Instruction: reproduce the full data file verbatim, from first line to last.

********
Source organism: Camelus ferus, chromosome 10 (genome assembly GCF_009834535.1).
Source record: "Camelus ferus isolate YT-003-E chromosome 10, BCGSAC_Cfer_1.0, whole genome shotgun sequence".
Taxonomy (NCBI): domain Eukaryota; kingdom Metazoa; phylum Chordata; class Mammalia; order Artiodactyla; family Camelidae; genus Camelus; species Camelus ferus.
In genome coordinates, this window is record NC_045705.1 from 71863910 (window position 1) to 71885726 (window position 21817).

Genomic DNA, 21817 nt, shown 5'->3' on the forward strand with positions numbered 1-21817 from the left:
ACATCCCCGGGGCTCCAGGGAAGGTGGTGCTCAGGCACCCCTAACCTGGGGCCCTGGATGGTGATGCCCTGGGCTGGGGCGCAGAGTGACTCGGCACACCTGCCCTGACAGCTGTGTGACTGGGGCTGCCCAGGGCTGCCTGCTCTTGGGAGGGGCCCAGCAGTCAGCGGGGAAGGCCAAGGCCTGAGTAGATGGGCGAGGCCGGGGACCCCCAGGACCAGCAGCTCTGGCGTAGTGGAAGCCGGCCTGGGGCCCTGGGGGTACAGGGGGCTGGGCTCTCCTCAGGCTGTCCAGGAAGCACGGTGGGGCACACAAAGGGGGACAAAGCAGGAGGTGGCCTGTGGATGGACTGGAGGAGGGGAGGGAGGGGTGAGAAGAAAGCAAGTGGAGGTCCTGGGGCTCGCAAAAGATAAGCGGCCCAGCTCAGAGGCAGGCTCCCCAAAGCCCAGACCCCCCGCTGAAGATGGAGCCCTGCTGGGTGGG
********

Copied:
Source organism: Camelus ferus, chromosome 10 (genome assembly GCF_009834535.1).
Source record: "Camelus ferus isolate YT-003-E chromosome 10, BCGSAC_Cfer_1.0, whole genome shotgun sequence".
Taxonomy (NCBI): domain Eukaryota; kingdom Metazoa; phylum Chordata; class Mammalia; order Artiodactyla; family Camelidae; genus Camelus; species Camelus ferus.
In genome coordinates, this window is record NC_045705.1 from 71863910 (window position 1) to 71885726 (window position 21817).

Genomic DNA, 21817 nt, shown 5'->3' on the forward strand with positions numbered 1-21817 from the left:
ACATCCCCGGGGCTCCAGGGAAGGTGGTGCTCAGGCACCCCTAACCTGGGGCCCTGGATGGTGATGCCCTGGGCTGGGGCGCAGAGTGACTCGGCACACCTGCCCTGACAGCTGTGTGACTGGGGCTGCCCAGGGCTGCCTGCTCTTGGGAGGGGCCCAGCAGTCAGCGGGGAAGGCCAAGGCCTGAGTAGATGGGCGAGGCCGGGGACCCCCAGGACCAGCAGCTCTGGCGTAGTGGAAGCCGGCCTGGGGCCCTGGGGGTACAGGGGGCTGGGCTCTCCTCAGGCTGTCCAGGAAGCACGGTGGGGCACACAAAGGGGGACAAAGCAGGAGGTGGCCTGTGGATGGACTGGAGGAGGGGAGGGAGGGGTGAGAAGAAAGCAAGTGGAGGTCCTGGGGCTCGCAAAAGATAAGCGGCCCAGCTCAGAGGCAGGCTCCCCAAAGCCCAGACCCCCCGCTGAAGATGGAGCCCTGCTGGGTGGG